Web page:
The Explanation of Peace

The harmony and orderliness which characterized the late visit of Christian Scientists to Concord, N. H., has awakened very general newspaper comment, and those who have had to do with excursion parties express their astonishment that such a very large body of people could be handled on such short notice without friction, accident, or even confusion. Great credit is due those who had matters in hand, but the final explanation, as we all know, resides in the fact that the people were all dominated by the spirit of unselfishness and love, and hence were all good-natured and manageable. We doubt if a single disagreeable word was spoken, or a single selfish impulse indulged by that great company during the day, and the result was not only ideal, it was entirely natural.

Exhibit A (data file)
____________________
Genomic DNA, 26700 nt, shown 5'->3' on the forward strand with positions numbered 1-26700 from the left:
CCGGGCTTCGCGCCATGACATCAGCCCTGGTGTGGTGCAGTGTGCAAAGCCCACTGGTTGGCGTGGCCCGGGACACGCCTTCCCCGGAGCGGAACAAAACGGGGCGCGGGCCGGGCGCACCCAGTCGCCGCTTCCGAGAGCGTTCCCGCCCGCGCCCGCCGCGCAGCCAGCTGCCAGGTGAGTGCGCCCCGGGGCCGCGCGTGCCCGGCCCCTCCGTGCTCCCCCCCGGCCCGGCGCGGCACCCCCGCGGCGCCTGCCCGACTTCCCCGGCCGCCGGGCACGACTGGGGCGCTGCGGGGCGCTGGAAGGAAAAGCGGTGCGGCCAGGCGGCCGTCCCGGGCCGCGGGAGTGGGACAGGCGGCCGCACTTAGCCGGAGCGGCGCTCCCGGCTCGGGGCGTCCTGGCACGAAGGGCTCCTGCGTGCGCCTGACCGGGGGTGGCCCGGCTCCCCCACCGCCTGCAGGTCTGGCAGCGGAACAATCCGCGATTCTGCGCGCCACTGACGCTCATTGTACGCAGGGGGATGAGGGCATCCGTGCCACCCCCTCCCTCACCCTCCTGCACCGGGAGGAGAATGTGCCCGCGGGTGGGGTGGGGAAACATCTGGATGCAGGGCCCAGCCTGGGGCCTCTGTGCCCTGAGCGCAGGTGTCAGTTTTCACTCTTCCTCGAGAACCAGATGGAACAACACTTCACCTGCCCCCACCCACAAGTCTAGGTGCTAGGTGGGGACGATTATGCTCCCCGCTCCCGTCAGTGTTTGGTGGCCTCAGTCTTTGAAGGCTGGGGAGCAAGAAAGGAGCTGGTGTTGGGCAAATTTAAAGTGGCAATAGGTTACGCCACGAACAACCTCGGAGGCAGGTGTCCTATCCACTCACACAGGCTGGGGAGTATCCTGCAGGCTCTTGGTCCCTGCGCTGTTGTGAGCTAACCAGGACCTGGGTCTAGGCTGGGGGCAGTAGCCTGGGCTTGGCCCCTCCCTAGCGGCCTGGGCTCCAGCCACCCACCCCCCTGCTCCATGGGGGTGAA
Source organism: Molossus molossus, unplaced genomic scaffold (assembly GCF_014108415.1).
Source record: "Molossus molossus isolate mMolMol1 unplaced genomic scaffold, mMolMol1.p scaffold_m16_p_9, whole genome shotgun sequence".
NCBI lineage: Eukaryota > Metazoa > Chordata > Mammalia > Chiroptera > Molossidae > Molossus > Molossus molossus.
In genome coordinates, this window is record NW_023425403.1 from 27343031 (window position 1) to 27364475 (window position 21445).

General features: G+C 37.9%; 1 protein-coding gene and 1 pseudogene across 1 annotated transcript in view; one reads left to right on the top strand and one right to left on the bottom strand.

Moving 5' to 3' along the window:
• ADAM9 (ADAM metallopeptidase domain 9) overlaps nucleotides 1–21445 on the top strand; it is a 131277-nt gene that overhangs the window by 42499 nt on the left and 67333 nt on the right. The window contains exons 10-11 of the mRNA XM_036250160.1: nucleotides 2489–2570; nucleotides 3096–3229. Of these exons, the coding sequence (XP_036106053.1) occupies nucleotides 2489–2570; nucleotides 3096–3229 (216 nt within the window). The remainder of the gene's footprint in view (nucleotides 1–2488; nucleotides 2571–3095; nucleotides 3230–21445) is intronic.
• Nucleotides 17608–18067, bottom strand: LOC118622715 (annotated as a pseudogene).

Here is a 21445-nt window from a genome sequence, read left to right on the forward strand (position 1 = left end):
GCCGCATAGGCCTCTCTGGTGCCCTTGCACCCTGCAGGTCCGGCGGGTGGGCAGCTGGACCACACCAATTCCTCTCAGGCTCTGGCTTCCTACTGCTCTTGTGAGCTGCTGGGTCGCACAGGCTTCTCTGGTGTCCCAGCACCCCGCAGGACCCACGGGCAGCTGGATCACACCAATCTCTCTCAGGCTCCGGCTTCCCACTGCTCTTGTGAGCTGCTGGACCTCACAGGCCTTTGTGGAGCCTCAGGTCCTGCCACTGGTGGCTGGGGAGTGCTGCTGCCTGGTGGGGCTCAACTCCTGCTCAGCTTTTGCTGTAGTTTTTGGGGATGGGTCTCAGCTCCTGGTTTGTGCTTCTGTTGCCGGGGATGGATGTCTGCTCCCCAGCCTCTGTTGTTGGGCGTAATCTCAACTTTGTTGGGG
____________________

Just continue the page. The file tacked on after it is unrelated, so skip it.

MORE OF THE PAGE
There is a lot of trouble going on in this world even among well meaning people, and sometimes it is found in Christian churches and Christian homes, where self interest has been permitted to intrude its ugliness and claim the choicest seat. In a large gathering or organization it is not necessary that many be disagreeable in order to disturb the peace. One ill-natured child can easily blight the happiness of a home, and a half dozen self-seeking, unmanageable members have been known to wreck many a noble organization; but where all are actuated by the one Mind, how sweet the peace and harmony that must prevail! There may be those who are known to the world as Christian Scientists, whose lives are not always characterized by that self-forgetfulness, that seeking of another's good, which their faith enjoins, but they certainly were not in evidence at the gathering about the threshold of our Leader's happy home.

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Editorial
A Significant Address
July 25, 1903
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